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The Wheel's Still in Spin

David J Douglass
480 pages
Christie Books
1 May 2009

David Douglass was a pitman for 40 years in the coalfields of the Tyne and in South Yorkshire. This book, the second in his trilogy Stardust and Coaldust, deals with the period from the end of the 60s to the coming to power of Thatcher. In this 15 year period, dramatic events in the world revolution course around the globe. Dave Douglass transports us back to a time conventional histories have tried to forget or bury or rewrite. It is political and social history told by a direct participant in the events and not from some distant hill of academic neutrality. It has deep and insightful cameos of pit work and the recent history of the Miners Union.

The decade and a half between the end of the ‘60s and the rise of Margaret Thatcher witnessed a massive and global revolutionary upsurge. In part, this was symbolised by the almost impossibly heroic struggle of the Vietnamese people against the naked Imperialism of the USA. Off the shore of the mass empire of capital little defiant Cuba sat within spitting distance. Nationalist struggles and class struggles rocked the world, liberation and resistance movements joined with the blowing winds of change. Within the belly of the US beast, the civil rights movement and the armed wings of class and racial justice were emerging to challenge the status quo in their own backyard. In Europe the urban guerrilla lived not in the evergreen but among the concrete jungles of downtown cities and finance capitals, as the Red Army Fraction, the Red Brigades , First of May and the Angry Brigade pockets of armed red resistance began to bring the rebellion home. In Ireland, the Provisional IRA was beginning its long war against the British state, winning increasing authority among the oppressed occupied population of Ulster. In Scotland, in Wales, even in the Cheviot Hills of Northumberland, armed teams prepared for the coming decisive clash which would seek to smash the United Kingdom state. In Britain, the biggest industrial challenge since the 20s was afoot as unions and wildcats unleashed the greatest number of strike days since the General Strike. Within the unions and despite the unions the rank and file sought to stamp its control on work and unions and communities. The National Union of Mineworkers which someone was to call the ‘shock troops of the TUC’ presided over the rise of the flying picket, and mass ‘secondary’ action, which would take a government by the balls. For a time it looked like the labour movement would take the whole system by the throat. Dockers,building workers , struck and fought toe to toe against scabs and police. Rent strikes ,occupations, work-ins, and mass demonstrations posed old ideologies and old common wealth solutions of co-operation and solidarity. All of these movements, tendencies and ideologies overlapped, inter-bred, and formed a loose but comprehensive movement. The Wheel was surely in spin, and there was no telling whom it was naming. This volume told through the perspective of one its working class revolutionary activists, explains the history as viewed from the ground and a number of those turning points and crossroads. David Douglass, a long time coal miner, union activist and revolutionary joins up the dots, along with some telling insights into the hidden world of underground labour in its harsh and gritty reality. Throughout the whole story the air of sexual freedoms, which broke free of constraints in the previous decade survive and prosper. This is a time, when the world was up for grabs, the earth resounded to the world revolutionary impulse. The genii were free from the bottle, and the music was up loud. From where we all stand now, that distant period seems dim and becomes dimmer with every new law and every new brick successive governments have placed on the wall. Soon, they hope, no-one will remember how close we came, to finishing with the whole scumbag system of greed , priviledge and power.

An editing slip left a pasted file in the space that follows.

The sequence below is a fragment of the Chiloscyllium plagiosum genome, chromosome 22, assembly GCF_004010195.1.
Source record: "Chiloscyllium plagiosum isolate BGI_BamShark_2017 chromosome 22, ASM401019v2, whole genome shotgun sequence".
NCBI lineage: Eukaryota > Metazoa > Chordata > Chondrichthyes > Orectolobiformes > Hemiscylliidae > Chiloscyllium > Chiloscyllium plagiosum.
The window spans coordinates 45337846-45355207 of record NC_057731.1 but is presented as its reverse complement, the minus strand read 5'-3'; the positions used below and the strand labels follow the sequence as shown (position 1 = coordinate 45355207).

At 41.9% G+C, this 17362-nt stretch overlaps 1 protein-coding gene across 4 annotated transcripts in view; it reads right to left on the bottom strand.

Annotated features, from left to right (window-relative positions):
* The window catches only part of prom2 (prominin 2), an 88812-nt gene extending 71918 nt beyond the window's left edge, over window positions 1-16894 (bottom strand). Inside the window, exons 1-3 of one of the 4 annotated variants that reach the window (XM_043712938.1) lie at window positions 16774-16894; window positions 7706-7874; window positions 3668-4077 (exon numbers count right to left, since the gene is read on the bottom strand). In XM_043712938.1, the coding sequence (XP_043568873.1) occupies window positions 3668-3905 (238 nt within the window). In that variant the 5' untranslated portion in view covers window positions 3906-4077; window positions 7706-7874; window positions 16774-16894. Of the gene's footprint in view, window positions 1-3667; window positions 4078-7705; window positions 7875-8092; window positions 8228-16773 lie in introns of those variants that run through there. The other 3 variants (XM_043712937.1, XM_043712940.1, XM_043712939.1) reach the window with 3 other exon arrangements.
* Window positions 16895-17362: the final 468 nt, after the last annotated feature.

Don’t speak too soon for the wheels still in spin
and theres no telling who that its naming
for the loosers now will be later to win
and the times they are a changing.



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